YORK, Pa. — Just like the U.S. mail, no wind, rain, sleet or snow stopped the dealers and shoppers at Melvin “Butch” Arion’s 156th Semi Annual York Antiques Show & Sales, Jan. 28-30, 2011.
“We had an excellent show, even with snow and cold on the first day. There was furniture going out, more than we expected, the attendance was great and the comments from [the dealers] were generally good,” Arion said.
For 78 years, this event has been a showcase for the painted furniture famous in this area, especially the folk-paint decorated and faux-grain paint pieces. Many of this weekend’s exhibitors were showing the best of their collections of just such works.
Steve Smoot had a corner cupboard in its original faux grain paint, showing only minimal wear. Harry B. Hartman, exhibiting with Oliver C. Overlander, both from nearby Marietta, Pa., was showing an early hutch in its original red grain paint.
Many exhibitors who are not from the immediate area are constantly looking for the kinds of painted pieces that originated here in order to offer them at this twice yearly event.
Noonmark Antiques of Moorestown, N.J., was showing an early three-quarter bed in a faux grain paint, which resembled flame grain or crotch grain mahogany from the early 19th century.
Joseph Lodge was among the exhibitors with paint-decorated furniture just slightly younger. His set of six side chairs was in the Regency/ William IV form with overall paint and floral decoration, all in excellent condition.
Other dealers were showing painted pieces with a heritage other than Pennsylvania. B. Hannah Daniel Antiques of Athens, Ala., offered large apothecary cabinet, which in red faux-grain paint, was typical of its New England roots. It was signed by its maker and noted as from Chester, Vt.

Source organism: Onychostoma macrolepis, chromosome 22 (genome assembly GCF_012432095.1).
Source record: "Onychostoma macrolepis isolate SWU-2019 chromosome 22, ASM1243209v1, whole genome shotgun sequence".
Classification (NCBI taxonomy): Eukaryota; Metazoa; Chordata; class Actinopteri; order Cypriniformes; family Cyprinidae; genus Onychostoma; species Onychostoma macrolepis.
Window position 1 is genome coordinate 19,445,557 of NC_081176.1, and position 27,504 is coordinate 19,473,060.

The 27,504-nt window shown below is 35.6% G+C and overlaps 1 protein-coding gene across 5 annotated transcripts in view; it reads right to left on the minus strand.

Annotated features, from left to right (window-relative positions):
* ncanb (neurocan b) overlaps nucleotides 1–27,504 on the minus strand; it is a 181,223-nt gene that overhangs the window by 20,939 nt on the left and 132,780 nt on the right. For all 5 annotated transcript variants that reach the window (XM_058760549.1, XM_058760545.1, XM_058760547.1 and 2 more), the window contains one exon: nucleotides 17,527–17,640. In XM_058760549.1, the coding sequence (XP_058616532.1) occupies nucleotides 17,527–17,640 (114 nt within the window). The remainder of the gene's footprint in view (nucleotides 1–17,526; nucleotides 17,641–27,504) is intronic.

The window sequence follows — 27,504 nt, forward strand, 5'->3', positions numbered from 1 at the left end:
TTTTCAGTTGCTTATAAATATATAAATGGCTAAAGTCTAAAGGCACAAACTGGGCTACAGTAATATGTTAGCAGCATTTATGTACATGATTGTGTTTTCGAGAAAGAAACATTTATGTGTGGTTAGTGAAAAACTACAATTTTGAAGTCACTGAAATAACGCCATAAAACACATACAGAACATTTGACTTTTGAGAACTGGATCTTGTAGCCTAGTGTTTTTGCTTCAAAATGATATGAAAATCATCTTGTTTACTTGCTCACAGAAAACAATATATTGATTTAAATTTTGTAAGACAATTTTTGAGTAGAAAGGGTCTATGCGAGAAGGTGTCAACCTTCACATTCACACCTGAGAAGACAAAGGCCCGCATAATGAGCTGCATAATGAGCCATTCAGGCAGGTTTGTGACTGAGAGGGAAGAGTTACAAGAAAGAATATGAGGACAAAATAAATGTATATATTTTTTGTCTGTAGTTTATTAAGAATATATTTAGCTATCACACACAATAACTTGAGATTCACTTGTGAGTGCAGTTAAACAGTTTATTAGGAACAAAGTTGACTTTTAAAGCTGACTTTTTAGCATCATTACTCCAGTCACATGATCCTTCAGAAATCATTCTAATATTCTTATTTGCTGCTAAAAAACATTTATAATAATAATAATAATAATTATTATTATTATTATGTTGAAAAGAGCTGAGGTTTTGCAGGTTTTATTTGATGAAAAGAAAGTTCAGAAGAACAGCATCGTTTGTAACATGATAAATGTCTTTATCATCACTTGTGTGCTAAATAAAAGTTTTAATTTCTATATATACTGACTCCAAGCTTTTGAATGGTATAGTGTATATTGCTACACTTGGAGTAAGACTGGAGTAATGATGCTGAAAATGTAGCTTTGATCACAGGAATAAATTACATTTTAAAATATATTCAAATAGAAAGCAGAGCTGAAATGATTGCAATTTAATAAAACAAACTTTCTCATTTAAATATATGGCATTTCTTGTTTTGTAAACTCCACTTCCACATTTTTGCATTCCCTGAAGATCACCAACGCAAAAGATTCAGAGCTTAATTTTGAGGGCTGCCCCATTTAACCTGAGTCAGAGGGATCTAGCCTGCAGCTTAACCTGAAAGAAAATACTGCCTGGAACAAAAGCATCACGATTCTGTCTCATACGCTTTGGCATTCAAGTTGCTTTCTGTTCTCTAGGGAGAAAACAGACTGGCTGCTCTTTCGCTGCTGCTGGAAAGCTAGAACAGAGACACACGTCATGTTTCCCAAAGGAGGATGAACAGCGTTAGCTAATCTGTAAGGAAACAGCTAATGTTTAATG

Newburgh, N.Y., dealers Karen and Dan Olson found painted furniture from their region was selling well. A yellow painted cupboard, similar to a Kas of the Hudson Valley, was sporting a sold sign before show’s end, as was a painted primitive hutch that appeared to be of New England origin.
The show is also a popular source for early folk art and even some early outsider art. Thomas Longacre of Marlborough, N.H., showed several pieces, but his Noah’s Ark on a spiraling wall display was attracting a good deal of the attention. Priced at less than $500, the collection was in good paint and included Noah and his wife, all in miniature, each piece smaller than a quarter.
A Queen Anne/Victorian house, just right for the small dolls and furniture in the last quarter of the 19th century, was offered by Donald and Verna Stump from Sinking Springs. Rather large for a child’s toy, at nearly 4 feet wide and about 3 feet tall, the details inside and out were very well executed, showing replication of a variety of building material and design elements. The doll house, which was in very good condition, was priced at $19,000.
Alongside the Pennsylvania heritage antiques, there were still many dealers offering traditional pieces. Jane McClafferty of Stamford, Conn., showed some of her collection of early porcelain and fine hardwood furniture. Bruce Rigsby of Lancaster, Ky., offered his writing-arm Windsor chair for the first time. A combination of furniture, fine art and folk art was on display by Michael Whittemore, now of Punta Gorda, Fla. Fine art from the Hudson River Valley, along with both primitive and fine hardwood furniture were offered by Mario Pollo of Bearsville, N.Y.
Arion produces The Original York Antiques Show twice each year, with Labor Day Weekend in early September as the second opportunity. Most of the dealers do both shows. For all the years Arion has managed the show it has been a full house, 96 booths strong since 1996.
For more information about future shows, call Arion at 302-875-5326, or visit the show’s website.
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